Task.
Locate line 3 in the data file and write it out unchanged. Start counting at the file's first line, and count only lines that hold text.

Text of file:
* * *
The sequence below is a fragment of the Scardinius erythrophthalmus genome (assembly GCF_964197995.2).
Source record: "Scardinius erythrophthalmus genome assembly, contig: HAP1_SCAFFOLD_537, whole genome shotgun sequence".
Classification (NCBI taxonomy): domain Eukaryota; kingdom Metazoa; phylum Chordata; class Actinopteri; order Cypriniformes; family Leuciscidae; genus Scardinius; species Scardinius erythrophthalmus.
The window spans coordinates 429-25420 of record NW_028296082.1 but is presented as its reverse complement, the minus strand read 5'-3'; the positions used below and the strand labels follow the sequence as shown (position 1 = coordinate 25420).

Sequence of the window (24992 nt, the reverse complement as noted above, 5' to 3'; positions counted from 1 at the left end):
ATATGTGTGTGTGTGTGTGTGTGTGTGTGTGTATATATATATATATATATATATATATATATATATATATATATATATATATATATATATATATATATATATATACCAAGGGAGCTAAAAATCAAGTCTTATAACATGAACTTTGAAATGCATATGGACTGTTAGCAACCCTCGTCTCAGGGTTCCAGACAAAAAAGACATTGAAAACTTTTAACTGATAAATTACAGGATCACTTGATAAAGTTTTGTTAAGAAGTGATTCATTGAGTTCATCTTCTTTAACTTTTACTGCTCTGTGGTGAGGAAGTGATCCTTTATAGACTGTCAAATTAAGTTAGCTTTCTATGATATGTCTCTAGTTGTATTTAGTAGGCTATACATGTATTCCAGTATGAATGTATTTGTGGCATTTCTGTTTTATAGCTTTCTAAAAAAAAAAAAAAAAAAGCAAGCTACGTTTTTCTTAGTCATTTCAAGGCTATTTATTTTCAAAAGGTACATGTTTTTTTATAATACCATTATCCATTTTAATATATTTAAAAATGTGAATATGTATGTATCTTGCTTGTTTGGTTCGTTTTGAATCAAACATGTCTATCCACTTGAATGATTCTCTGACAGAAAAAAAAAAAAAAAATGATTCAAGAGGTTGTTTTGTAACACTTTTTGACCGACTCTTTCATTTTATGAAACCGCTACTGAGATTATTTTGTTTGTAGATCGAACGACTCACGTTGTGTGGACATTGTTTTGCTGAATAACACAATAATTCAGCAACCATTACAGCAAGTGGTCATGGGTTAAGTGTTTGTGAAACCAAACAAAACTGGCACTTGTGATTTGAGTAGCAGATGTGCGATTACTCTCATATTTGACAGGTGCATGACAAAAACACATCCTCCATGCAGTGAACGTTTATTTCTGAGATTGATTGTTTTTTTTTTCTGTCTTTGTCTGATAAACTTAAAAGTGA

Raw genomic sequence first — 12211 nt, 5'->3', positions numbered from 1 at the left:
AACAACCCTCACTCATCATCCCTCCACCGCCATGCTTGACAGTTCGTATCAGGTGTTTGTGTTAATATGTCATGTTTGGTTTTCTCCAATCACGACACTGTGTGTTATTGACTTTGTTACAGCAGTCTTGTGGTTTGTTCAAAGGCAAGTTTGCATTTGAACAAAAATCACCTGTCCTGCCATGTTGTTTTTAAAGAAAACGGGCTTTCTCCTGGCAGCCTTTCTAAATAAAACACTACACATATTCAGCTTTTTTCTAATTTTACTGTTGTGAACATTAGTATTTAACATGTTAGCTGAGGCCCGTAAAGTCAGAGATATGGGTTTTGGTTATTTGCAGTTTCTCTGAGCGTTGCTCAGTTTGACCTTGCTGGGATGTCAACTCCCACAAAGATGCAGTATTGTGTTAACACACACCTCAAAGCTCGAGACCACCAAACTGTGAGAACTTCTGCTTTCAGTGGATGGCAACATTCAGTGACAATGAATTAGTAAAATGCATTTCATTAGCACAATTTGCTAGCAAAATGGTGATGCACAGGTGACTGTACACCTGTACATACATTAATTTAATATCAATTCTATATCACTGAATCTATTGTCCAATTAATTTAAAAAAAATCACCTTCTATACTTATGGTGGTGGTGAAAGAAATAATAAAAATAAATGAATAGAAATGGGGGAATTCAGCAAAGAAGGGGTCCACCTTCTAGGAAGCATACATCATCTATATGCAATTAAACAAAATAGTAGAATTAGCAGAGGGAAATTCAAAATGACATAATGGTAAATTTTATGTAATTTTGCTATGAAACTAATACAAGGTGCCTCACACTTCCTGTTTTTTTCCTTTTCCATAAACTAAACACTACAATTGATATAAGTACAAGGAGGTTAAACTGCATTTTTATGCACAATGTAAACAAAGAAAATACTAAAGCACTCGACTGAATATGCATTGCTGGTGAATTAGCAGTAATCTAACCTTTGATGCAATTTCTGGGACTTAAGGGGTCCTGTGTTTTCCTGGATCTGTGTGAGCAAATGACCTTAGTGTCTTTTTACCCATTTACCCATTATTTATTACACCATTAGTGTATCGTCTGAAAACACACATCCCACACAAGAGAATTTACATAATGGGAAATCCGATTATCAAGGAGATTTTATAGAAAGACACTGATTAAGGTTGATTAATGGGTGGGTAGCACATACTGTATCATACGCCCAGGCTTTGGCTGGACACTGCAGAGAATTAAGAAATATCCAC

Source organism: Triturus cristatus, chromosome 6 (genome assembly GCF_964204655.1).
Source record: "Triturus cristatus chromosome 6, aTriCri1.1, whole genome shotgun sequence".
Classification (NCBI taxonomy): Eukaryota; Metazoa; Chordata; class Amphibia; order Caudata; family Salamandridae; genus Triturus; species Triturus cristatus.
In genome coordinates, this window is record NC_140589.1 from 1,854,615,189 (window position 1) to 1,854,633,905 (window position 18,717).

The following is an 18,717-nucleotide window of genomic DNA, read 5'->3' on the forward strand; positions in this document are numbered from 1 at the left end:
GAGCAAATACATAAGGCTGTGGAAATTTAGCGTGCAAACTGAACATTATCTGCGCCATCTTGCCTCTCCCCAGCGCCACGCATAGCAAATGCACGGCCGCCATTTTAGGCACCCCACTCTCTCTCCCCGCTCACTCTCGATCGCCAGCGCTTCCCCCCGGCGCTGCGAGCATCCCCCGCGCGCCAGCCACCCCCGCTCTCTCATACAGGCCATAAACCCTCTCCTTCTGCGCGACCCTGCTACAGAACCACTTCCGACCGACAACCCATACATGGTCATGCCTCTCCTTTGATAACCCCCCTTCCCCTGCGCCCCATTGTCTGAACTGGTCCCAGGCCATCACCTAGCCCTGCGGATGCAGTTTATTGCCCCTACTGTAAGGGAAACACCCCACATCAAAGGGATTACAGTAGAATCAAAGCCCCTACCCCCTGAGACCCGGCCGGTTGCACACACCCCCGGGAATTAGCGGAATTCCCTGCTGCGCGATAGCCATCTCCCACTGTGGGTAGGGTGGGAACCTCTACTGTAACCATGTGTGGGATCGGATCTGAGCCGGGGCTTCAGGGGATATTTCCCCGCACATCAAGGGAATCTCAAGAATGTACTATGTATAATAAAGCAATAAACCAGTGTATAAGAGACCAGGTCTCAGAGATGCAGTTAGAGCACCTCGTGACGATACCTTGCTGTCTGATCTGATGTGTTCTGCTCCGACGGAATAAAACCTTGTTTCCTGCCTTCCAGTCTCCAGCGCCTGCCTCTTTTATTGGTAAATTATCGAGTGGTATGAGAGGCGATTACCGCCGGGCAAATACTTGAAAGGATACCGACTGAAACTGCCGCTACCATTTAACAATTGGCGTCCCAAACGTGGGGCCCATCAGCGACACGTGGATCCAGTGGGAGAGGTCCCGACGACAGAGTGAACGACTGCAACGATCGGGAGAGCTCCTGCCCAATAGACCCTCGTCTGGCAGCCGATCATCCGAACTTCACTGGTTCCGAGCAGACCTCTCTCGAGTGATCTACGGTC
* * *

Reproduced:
Classification (NCBI taxonomy): domain Eukaryota; kingdom Metazoa; phylum Chordata; class Actinopteri; order Cypriniformes; family Leuciscidae; genus Scardinius; species Scardinius erythrophthalmus.